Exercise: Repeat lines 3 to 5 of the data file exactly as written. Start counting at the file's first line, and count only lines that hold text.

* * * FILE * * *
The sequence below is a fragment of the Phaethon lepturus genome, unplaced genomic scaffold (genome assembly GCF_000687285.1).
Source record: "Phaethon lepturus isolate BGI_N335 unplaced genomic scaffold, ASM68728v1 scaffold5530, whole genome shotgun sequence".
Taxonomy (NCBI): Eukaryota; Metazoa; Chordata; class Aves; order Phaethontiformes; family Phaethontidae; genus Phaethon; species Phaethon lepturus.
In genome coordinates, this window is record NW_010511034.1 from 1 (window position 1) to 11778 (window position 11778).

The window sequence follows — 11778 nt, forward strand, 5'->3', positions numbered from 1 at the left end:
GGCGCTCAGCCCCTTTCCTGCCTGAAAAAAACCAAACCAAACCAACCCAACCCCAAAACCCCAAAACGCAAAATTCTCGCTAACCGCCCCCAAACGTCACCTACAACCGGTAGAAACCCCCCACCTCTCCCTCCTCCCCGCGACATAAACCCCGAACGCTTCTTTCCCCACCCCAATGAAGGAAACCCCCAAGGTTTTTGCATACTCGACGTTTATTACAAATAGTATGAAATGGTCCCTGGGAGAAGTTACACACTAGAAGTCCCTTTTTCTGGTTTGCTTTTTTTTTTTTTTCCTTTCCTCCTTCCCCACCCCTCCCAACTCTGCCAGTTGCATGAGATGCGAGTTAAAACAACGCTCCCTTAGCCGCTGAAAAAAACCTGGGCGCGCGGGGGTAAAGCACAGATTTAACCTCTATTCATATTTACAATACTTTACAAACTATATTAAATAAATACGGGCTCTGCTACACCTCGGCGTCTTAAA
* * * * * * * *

Taxonomy (NCBI): Eukaryota; Metazoa; Chordata; class Aves; order Phaethontiformes; family Phaethontidae; genus Phaethon; species Phaethon lepturus.
In genome coordinates, this window is record NW_010511034.1 from 1 (window position 1) to 11778 (window position 11778).

The window sequence follows — 11778 nt, forward strand, 5'->3', positions numbered from 1 at the left end: